The root could also be used as an emetic, diaphoretic, antispasmodic, cathartic, anodyne, hypnotic, laxative, treats vomiting, diarrhea, hydrocephalus, urinary difficulties, dropsy, jaundice, liver problems, and stimulates the digestive system. It has been successfully employed for alcoholism.
A wash made of crushed root can be used to stimulate hair growth, remove dandruff and head lice.
The milky juice can remove warts.
A poultice of the leaves reduces tumors, hemorrhoids, and inflammation of the testicles. The poultice placed over the eyelids works on opthalmia and eye diseases.
The leaves ground into powder can dress wounds, sores and ulcers.
DogBane can be toxic if ingested without proper preparation.
Magickal Uses: The flowers are used in magickal love mixtures. Dogbane is an herb of protection and is ruled by Jupiter.
Native American women kept track of important events in their lives by knotting a piece of hemp from the Dogbane. These knots were adorned with bead, shells and so forth in accordance to the event being remembered.
DogBane is harvested for its fiber. The stems are cut in the fall; they are then split open and the long, silky fibers removed. The fibers are then twisted into string, which provides cordage. String, thread, rope, baskets, snares, netting, and clothing can be made from these fibers.
Properties: Dogbane contains: Strophanthin, apocannocide, choline, trigonelline, cymarin, rosins, fixed oils, starch and proteins.
Growth: The flowers of DogBane are small, white to greenish-white, and produced in terminal clusters (cymes). The flower size is 1/4 inch wide. Blooms first appear in late spring and continue on into late summer. The flowers are borne in dense heads followed later by the slender, pointed pods which are about 4 inches in length.
Many small insects, such as wasps and flies, pollinate the flowers.
The leaves are ovate or elliptic, 2-5 inches long, 0.5-1.5 inches wide, and arranged oppositely along the stem. Leaves have short petioles (stems) and are sparingly pubescent or lacking hairs beneath. The lower leaves have stems while the upper leaves may not. The leaves turn yellow in the fall, then drop off.
The leaves lack hairs, and often have a reddish-brown tint when mature, it becomes woody at the base, and are multi - branched in the upper portions of the plant.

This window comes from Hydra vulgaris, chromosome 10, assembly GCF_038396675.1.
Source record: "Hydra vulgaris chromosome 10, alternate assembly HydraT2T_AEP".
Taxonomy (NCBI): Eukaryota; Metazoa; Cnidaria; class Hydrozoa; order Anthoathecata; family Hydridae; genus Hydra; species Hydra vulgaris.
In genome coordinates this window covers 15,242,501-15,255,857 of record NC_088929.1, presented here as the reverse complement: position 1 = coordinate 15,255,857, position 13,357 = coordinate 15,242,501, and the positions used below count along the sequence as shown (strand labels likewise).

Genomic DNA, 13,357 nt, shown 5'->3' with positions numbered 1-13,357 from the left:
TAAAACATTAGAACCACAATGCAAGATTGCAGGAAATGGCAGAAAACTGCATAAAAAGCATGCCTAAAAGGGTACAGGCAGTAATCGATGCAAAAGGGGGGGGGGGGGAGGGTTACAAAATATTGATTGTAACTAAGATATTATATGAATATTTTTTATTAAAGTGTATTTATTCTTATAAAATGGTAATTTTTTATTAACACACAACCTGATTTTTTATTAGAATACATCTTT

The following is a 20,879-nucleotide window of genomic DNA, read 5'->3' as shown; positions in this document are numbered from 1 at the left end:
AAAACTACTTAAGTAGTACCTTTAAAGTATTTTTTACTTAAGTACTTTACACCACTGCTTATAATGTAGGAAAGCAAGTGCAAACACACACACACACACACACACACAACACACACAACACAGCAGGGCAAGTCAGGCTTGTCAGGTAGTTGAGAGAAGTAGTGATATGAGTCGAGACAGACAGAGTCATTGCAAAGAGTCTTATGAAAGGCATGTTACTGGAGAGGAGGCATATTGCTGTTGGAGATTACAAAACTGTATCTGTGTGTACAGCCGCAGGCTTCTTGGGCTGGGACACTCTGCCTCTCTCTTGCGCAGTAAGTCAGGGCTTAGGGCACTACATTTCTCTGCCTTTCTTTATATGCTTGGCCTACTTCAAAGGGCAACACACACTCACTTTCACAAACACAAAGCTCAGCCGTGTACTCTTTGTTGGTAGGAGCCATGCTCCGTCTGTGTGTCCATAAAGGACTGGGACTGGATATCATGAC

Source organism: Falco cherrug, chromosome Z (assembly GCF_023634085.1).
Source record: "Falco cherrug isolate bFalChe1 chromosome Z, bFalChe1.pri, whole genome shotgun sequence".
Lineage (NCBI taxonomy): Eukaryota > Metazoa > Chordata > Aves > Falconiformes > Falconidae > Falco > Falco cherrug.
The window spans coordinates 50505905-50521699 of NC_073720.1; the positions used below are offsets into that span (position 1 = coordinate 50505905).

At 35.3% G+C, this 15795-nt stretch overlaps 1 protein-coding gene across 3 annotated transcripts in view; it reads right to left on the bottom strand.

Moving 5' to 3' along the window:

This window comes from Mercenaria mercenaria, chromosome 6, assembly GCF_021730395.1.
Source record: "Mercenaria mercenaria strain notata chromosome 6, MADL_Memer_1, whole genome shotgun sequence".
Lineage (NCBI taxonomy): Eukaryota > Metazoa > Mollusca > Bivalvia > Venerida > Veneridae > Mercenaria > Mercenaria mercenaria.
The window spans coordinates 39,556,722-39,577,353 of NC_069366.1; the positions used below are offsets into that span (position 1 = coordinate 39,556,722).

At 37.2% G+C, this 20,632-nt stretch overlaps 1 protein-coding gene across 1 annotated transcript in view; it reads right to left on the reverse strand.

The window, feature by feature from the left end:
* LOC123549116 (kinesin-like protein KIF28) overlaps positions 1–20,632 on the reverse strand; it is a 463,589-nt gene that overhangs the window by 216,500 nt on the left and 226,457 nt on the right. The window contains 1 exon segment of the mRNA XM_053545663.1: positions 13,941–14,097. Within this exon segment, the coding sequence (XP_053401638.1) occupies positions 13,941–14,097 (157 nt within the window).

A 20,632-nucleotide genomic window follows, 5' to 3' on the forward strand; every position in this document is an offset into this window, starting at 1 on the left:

The stems and leaves secrete a milky sap when broken.
Dogbane has a long horizontal rootstock that develops from an initial taproot.
(Cornus florida) Inner bark, berries, and twigs
Medicinal Uses: An An 1830 herbal reported that the Native Americans and captive
Africans in Virginia were remarkable for the whiteness of their teeth, and attributed it
to the use of Dogwood chewing sticks. Once chewed for a few minutes, the tough
fibers at the ends of the twigs split into a fine soft "brush". Also, the Native American tribe, the Arikaras, mixed bearberry with the dried inner bark of the red dogwood to make sacred tobacco which they smoked in a regulation red pipestone pipe.
The inner bark, berries, and twigs are used. Dogwood bark is best used as an ointment for ague, malaria (substitute for quinine), fever, pneumonia, colds, and similar complaints. Used for diarrhea. Externally, poulticed onto external ulcers and sores. Twigs used as chewing sticks, forerunners of the toothpick. It was sometimes used as a substitute when Peruvian bark could not be obtained.
Magickal uses: Wishes, Protection. The leaves and wood are placed in amulets for protection. Keeps writings and meetings secret, therefore is an excellent herb for the Book of Shadows. An oil of the flowers is priceless in sealing letters and keeping unintended eyes from secret writings. Powdered flowers and dried bark may be used as incense. Place the sap of the dogwood onto a handkerchief on Midsummer Eve. This will grant any wish you have as long as you carry it faithfully. The four petals symbolize the sacred four directions and the four elements: Earth, Air, Fire, and Water. Associated with Lammas, the Moon and Pluto.
Properties: Astringent, febrifuge, stimulant, tonic. Contains tannic and Gallic acids, resin, gum, oil, wax, lignin, lime potash and iron.
Growth: The Dogwood grows to 30 feet high; the bark is brown and rough, the leaves opposite, ovate, pointed, and darker green above than beneath. Latex threads appear at veins when leaves are split apart. The flowers are small and greenish-yellow but are obscured by the large, white or pink bracts so that the whole looks like a large white or pink flower. Flowers are in clusters, April-May. The fruit is a glossy, dry, scarlet berry two celled and two seeds, is inedible and very bitter; October-November. Found from Maine to Florida and west to Minnesota, Kansas, and Texas. Grows in the under storey of woods, along roadsides and in old fields.
Use only dried dogwood bark. Fresh bark upsets the stomach and bowels.
Infusion: steep 1 tbsp. bark in 1 pint water for 30 minutes and strain. Take 1/2 cup every 2-3 hours.
Tincture: take 20-40 drops in water, as needed.
(Daemonorops draco) Resin
Medicinal Uses: The resin of Dragon's Blood is used externally as a wash to promote healing
and stop bleeding. Internally it is used for chest pains, post-partum bleeding, internal traumas,
and menstrual irregularities.
Magickal uses: Added to love incenses and sachets, it increases the potency of other herbs
used. A piece of the plant is often used under the mattress as a cure for impotency. To cure
impotency, place a stick under the pillow or mattress. Mix powdered dragon’s blood, sugar and
salt, and then place in a bottle. Cover tightly and hide it in your home where it won’t be
discovered. This will bring peace and quite to your home. It is also used in spells to bring back
a loved one. When a woman is sitting near an open window at night and burns the resin as an